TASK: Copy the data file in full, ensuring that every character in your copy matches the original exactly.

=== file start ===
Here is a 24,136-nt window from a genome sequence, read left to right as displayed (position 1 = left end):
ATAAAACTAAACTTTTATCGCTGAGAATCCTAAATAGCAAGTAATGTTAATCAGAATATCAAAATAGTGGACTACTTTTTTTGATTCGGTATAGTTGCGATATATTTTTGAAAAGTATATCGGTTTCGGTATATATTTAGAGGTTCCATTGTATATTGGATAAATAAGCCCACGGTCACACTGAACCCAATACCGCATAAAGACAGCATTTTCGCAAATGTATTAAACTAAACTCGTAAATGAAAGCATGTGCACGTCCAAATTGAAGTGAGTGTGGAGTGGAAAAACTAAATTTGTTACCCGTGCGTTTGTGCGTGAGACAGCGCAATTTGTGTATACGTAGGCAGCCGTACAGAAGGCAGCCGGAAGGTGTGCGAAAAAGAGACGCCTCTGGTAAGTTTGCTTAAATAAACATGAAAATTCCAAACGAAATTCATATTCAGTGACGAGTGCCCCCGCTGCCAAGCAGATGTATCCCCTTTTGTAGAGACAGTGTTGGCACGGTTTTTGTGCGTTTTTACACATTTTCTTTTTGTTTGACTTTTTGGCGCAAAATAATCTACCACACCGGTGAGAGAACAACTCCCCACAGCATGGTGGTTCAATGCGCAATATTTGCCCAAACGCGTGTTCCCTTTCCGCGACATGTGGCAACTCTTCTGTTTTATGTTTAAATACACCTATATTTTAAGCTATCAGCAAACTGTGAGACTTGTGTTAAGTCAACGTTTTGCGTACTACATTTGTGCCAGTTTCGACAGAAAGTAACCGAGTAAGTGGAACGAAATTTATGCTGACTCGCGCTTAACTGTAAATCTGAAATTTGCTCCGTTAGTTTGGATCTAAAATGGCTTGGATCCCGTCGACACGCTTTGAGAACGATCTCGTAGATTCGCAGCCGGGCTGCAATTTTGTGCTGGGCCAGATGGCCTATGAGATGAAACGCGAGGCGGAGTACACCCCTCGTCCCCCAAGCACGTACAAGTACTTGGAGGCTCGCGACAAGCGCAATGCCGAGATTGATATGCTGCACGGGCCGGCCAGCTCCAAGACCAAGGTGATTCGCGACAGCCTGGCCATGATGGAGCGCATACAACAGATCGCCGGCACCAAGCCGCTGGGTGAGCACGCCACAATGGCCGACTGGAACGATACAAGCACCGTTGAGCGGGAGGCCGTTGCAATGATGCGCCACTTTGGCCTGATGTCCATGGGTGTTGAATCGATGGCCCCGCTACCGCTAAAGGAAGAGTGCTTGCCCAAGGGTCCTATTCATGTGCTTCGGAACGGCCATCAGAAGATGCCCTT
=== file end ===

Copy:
Here is a 24,136-nt window from a genome sequence, read left to right as displayed (position 1 = left end):
ATAAAACTAAACTTTTATCGCTGAGAATCCTAAATAGCAAGTAATGTTAATCAGAATATCAAAATAGTGGACTACTTTTTTTGATTCGGTATAGTTGCGATATATTTTTGAAAAGTATATCGGTTTCGGTATATATTTAGAGGTTCCATTGTATATTGGATAAATAAGCCCACGGTCACACTGAACCCAATACCGCATAAAGACAGCATTTTCGCAAATGTATTAAACTAAACTCGTAAATGAAAGCATGTGCACGTCCAAATTGAAGTGAGTGTGGAGTGGAAAAACTAAATTTGTTACCCGTGCGTTTGTGCGTGAGACAGCGCAATTTGTGTATACGTAGGCAGCCGTACAGAAGGCAGCCGGAAGGTGTGCGAAAAAGAGACGCCTCTGGTAAGTTTGCTTAAATAAACATGAAAATTCCAAACGAAATTCATATTCAGTGACGAGTGCCCCCGCTGCCAAGCAGATGTATCCCCTTTTGTAGAGACAGTGTTGGCACGGTTTTTGTGCGTTTTTACACATTTTCTTTTTGTTTGACTTTTTGGCGCAAAATAATCTACCACACCGGTGAGAGAACAACTCCCCACAGCATGGTGGTTCAATGCGCAATATTTGCCCAAACGCGTGTTCCCTTTCCGCGACATGTGGCAACTCTTCTGTTTTATGTTTAAATACACCTATATTTTAAGCTATCAGCAAACTGTGAGACTTGTGTTAAGTCAACGTTTTGCGTACTACATTTGTGCCAGTTTCGACAGAAAGTAACCGAGTAAGTGGAACGAAATTTATGCTGACTCGCGCTTAACTGTAAATCTGAAATTTGCTCCGTTAGTTTGGATCTAAAATGGCTTGGATCCCGTCGACACGCTTTGAGAACGATCTCGTAGATTCGCAGCCGGGCTGCAATTTTGTGCTGGGCCAGATGGCCTATGAGATGAAACGCGAGGCGGAGTACACCCCTCGTCCCCCAAGCACGTACAAGTACTTGGAGGCTCGCGACAAGCGCAATGCCGAGATTGATATGCTGCACGGGCCGGCCAGCTCCAAGACCAAGGTGATTCGCGACAGCCTGGCCATGATGGAGCGCATACAACAGATCGCCGGCACCAAGCCGCTGGGTGAGCACGCCACAATGGCCGACTGGAACGATACAAGCACCGTTGAGCGGGAGGCCGTTGCAATGATGCGCCACTTTGGCCTGATGTCCATGGGTGTTGAATCGATGGCCCCGCTACCGCTAAAGGAAGAGTGCTTGCCCAAGGGTCCTATTCATGTGCTTCGGAACGGCCATCAGAAGATGCCCTT